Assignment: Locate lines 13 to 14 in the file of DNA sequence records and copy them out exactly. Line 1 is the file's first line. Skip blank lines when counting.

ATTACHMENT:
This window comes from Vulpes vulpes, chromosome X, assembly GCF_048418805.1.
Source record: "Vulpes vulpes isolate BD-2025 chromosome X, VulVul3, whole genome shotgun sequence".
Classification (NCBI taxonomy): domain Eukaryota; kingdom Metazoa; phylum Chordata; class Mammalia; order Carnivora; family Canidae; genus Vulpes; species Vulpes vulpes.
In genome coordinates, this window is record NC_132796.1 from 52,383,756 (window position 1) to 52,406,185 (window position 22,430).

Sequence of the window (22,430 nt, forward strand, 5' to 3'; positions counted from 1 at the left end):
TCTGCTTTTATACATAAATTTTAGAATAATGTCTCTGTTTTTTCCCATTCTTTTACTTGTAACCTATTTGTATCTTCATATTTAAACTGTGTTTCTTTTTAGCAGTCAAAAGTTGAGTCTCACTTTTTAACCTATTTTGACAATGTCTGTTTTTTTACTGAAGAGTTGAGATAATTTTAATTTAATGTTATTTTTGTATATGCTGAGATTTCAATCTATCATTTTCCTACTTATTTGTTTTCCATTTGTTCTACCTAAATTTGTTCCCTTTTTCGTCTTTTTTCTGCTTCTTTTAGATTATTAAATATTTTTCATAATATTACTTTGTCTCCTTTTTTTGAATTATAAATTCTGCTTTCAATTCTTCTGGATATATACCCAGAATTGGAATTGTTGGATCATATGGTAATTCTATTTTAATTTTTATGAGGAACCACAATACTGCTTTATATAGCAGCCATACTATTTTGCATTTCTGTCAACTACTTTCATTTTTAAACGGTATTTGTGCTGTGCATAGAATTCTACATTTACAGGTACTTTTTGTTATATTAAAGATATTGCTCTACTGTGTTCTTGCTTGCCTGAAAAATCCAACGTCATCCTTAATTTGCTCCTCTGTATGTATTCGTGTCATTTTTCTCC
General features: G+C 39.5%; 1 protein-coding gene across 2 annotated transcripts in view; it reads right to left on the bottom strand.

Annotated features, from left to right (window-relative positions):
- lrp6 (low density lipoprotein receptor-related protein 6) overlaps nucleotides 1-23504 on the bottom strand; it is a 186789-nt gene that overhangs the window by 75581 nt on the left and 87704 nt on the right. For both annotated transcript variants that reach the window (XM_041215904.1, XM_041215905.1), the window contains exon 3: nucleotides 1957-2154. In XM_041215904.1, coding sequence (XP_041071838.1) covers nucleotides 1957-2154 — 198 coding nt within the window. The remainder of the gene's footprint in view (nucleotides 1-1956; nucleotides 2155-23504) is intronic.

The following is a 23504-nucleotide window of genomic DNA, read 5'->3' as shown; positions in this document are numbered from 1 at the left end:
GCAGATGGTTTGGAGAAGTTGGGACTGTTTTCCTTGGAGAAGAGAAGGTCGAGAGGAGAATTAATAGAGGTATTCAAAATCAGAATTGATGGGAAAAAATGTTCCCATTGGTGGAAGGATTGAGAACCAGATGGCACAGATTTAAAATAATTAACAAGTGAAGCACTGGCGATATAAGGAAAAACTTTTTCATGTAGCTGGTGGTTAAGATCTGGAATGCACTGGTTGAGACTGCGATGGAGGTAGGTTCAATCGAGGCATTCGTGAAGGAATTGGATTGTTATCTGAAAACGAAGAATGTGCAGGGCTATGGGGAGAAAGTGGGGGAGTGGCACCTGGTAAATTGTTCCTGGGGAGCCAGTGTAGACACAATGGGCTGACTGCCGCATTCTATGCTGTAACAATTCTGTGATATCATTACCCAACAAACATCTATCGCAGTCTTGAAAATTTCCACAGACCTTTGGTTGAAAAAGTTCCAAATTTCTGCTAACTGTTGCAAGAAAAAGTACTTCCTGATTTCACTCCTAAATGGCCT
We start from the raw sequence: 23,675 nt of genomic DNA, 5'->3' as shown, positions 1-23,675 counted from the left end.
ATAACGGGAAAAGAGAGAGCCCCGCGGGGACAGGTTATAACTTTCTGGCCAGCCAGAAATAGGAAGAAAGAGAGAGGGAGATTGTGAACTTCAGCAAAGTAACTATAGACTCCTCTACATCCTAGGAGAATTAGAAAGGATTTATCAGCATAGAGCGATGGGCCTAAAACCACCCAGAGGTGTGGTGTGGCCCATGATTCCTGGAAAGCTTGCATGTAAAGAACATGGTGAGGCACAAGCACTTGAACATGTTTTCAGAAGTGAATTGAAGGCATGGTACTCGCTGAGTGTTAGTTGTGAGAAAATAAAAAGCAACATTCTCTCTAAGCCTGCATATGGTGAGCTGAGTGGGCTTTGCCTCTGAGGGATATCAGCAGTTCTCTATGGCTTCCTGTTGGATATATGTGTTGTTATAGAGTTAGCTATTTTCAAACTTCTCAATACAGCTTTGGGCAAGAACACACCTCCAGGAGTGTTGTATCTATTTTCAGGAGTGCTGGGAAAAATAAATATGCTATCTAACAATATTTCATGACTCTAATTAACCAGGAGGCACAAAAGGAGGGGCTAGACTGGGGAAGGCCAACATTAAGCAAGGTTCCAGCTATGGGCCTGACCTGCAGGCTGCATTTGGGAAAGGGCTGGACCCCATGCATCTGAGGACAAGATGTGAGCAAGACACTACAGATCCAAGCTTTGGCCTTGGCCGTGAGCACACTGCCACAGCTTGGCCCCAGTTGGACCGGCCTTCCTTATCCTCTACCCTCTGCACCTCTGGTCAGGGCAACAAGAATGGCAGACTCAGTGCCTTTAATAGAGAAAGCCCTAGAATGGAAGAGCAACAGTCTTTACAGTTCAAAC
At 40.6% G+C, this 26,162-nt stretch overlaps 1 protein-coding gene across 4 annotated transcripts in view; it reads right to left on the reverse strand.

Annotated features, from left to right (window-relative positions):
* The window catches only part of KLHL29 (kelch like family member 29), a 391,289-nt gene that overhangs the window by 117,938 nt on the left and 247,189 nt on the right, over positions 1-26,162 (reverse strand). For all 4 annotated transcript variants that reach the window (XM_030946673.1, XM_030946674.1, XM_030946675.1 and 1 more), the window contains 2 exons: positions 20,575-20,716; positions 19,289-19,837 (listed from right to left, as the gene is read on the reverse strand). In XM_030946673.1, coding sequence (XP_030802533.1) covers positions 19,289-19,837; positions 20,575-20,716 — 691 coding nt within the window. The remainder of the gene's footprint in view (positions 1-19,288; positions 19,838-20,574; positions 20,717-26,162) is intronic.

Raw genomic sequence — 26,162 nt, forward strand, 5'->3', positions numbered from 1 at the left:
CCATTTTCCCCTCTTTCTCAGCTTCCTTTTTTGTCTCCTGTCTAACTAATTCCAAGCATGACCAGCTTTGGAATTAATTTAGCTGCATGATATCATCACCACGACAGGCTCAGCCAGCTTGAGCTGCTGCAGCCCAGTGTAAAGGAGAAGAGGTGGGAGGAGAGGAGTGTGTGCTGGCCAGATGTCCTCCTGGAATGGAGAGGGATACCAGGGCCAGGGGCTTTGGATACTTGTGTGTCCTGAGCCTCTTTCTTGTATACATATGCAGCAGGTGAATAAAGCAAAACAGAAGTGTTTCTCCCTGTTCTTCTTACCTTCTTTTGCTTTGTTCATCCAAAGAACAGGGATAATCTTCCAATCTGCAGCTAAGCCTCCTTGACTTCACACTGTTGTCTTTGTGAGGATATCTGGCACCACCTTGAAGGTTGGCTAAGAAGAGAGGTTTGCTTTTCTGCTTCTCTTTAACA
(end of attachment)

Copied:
ATAACGGGAAAAGAGAGAGCCCCGCGGGGACAGGTTATAACTTTCTGGCCAGCCAGAAATAGGAAGAAAGAGAGAGGGAGATTGTGAACTTCAGCAAAGTAACTATAGACTCCTCTACATCCTAGGAGAATTAGAAAGGATTTATCAGCATAGAGCGATGGGCCTAAAACCACCCAGAGGTGTGGTGTGGCCCATGATTCCTGGAAAGCTTGCATGTAAAGAACATGGTGAGGCACAAGCACTTGAACATGTTTTCAGAAGTGAATTGAAGGCATGGTACTCGCTGAGTGTTAGTTGTGAGAAAATAAAAAGCAACATTCTCTCTAAGCCTGCATATGGTGAGCTGAGTGGGCTTTGCCTCTGAGGGATATCAGCAGTTCTCTATGGCTTCCTGTTGGATATATGTGTTGTTATAGAGTTAGCTATTTTCAAACTTCTCAATACAGCTTTGGGCAAGAACACACCTCCAGGAGTGTTGTATCTATTTTCAGGAGTGCTGGGAAAAATAAATATGCTATCTAACAATATTTCATGACTCTAATTAACCAGGAGGCACAAAAGGAGGGGCTAGACTGGGGAAGGCCAACATTAAGCAAGGTTCCAGCTATGGGCCTGACCTGCAGGCTGCATTTGGGAAAGGGCTGGACCCCATGCATCTGAGGACAAGATGTGAGCAAGACACTACAGATCCAAGCTTTGGCCTTGGCCGTGAGCACACTGCCACAGCTTGGCCCCAGTTGGACCGGCCTTCCTTATCCTCTACCCTCTGCACCTCTGGTCAGGGCAACAAGAATGGCAGACTCAGTGCCTTTAATAGAGAAAGCCCTAGAATGGAAGAGCAACAGTCTTTACAGTTCAAAC
At 40.6% G+C, this 26,162-nt stretch overlaps 1 protein-coding gene across 4 annotated transcripts in view; it reads right to left on the reverse strand.